Today I want to argue that first impressions are the least of what our worries should be, despite everyone telling you that first impressions mean everything. Obviously if you wish to get a new job in a firm as a lawyer it would be idiotic to show up dressed as a clown. But with that simple fact out of the way, I’m about to explain, on a spiritual level, why you should simply let first impressions come naturally with imperfect action, and focus more on how you wish to finish something.
First impressions, on a material level, are, of course, important and thought should be put into making them powerful experiences when introducing your potential to new business leads and partners. But when it comes to making friends, if someone judges you because they didn’t like one little thing in your first impression, do they even deserve to be your friend? I won’t spend much more time on first impressions for much longer, because there’s something far more important to talk about–end results.
Have you ever watched one of those motivational videos on YouTube where some bigwig successful person preaches about “visualizing what you want”? Believe it or not, that’s extremely good advice, and it’s scientifically proven to help your results–no different than what psychologists call a “self-fulfilling prophecy.” When meditating on what you expect to have in the future, brain cells are growing, holding that information, preparing your body to experience them. This is important to mention for this discussion because next I’ll be talking about what most successful celebrities do to maintain their fame and credibility.
Have you ever wondered why the most famous actors “disappear” for a while before making another appearance? It’s a piece of worldly wisdom to leave your luck before it leaves you! That’s exactly why some actors who overstay their welcome in the mainstream’s eye become suddenly less popular, and people even begin to mock them, and–boom!–just like that their whole reputation is ruined and they’ll no longer live to be a legendary icon. Wrap your ahead around this concept of leaving your luck early because it correlates with my argument–first impressions aren’t as important as many people claim them to be. If your goal is to leave a long-term legacy behind, it’s much more important to finish off well than it is to start off well. In other words, learn to quit while you’re ahead.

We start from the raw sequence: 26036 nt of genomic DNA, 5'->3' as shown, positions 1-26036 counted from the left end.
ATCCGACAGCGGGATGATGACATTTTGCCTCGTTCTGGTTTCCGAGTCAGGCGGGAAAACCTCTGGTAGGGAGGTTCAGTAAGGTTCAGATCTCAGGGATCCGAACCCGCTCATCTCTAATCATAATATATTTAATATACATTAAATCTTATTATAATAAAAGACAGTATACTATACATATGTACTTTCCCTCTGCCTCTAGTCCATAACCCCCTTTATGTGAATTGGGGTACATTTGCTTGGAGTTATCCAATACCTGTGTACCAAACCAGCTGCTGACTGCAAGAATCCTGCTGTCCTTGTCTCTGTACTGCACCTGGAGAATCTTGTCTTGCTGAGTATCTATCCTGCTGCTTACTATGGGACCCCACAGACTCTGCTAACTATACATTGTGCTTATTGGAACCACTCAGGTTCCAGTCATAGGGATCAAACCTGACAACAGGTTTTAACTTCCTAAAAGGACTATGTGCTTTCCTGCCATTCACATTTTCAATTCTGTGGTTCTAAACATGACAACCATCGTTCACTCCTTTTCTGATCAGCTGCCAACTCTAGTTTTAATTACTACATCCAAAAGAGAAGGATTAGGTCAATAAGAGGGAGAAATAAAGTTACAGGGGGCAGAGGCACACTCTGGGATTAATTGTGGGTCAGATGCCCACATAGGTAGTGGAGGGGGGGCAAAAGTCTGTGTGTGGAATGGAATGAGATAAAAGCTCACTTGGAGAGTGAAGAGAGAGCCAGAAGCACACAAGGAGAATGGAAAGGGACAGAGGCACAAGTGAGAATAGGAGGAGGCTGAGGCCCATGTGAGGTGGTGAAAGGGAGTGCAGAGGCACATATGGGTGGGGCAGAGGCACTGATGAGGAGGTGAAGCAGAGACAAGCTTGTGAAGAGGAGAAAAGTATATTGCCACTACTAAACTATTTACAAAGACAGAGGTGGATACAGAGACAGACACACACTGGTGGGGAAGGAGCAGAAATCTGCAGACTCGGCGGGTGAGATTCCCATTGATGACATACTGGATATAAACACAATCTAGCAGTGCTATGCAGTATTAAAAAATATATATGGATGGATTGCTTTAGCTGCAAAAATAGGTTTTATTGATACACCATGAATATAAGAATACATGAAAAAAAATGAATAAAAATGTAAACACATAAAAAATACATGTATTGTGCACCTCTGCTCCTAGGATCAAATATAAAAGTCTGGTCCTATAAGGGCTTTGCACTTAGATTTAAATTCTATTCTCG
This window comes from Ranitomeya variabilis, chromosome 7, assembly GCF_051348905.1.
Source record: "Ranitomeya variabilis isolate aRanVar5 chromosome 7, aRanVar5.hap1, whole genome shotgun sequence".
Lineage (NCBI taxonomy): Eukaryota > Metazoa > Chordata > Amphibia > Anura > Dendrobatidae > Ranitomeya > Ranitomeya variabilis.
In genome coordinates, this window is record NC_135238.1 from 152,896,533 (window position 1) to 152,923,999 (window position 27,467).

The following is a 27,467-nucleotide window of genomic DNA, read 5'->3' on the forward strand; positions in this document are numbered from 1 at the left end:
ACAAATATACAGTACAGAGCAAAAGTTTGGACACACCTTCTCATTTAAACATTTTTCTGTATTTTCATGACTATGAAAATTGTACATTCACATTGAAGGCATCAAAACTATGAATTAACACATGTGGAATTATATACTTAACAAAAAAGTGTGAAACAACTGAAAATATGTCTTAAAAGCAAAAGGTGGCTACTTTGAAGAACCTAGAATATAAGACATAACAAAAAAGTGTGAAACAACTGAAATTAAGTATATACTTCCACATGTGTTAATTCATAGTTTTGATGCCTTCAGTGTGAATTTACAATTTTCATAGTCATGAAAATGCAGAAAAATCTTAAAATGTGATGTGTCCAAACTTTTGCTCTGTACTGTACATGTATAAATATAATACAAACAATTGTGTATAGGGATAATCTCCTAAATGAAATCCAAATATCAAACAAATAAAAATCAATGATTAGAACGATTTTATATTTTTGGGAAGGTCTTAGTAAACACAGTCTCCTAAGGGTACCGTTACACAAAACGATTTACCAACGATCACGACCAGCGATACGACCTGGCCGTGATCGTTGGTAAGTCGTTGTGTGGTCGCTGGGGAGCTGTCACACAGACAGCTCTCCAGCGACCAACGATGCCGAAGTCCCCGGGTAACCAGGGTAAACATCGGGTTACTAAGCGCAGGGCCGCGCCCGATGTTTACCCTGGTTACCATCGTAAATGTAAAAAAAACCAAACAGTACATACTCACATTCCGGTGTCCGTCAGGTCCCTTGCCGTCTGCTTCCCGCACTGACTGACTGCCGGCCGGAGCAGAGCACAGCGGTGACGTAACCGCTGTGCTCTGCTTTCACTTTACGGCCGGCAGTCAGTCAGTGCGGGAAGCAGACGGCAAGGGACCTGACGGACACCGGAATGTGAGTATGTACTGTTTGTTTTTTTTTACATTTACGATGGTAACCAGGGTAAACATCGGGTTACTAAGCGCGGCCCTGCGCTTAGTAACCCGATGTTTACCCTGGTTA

Almost every major successful person will tell you that starting off was extremely difficult. To do something really worthwhile you’re bound to fail more than once in the beginning. For an actor, making a first impression in the industry means nothing. Did you know Will Smith used to be a rapper before he got into acting. Not many people do, because they don’t give a crap about his first impressions. Sure, maybe some snoot in Hollywood cared back in the day but that doesn’t mean anything anymore. Now, today, to finish off strong as a legendary icon, Will Smith will finish off well.
The reason I wanted to share this today is because many people I know get so stressed out about their failures in pursuing a career in the entertainment industry. They think everyone is watching, and now that they messed up a few times their chance at being someone great is ruined. Pfff–that’s BS, baby! Really believe that’s BS, because, in reality, it’s nothing more than an excuse to give up and quit. Nothing worth doing is easy, and it’s time to stop putting so much importance on getting a big applause at the beginning. The most unlucky people in this world get an applause at the beginning, and no one will care about them when they’re gone. To truly make an impact in this world through art, to make a long-lasting legacy people will talk about for hundreds of years, it’s almost a rule to make a bad first impression by failing. And that’s the truth.
By visualizing how you’re going to finish something well, and not worrying about how your going to start something, you’ll be following the advice of some of the world’s most successful people. Visualize future end results. It’s far more important than caring about what people think of you today.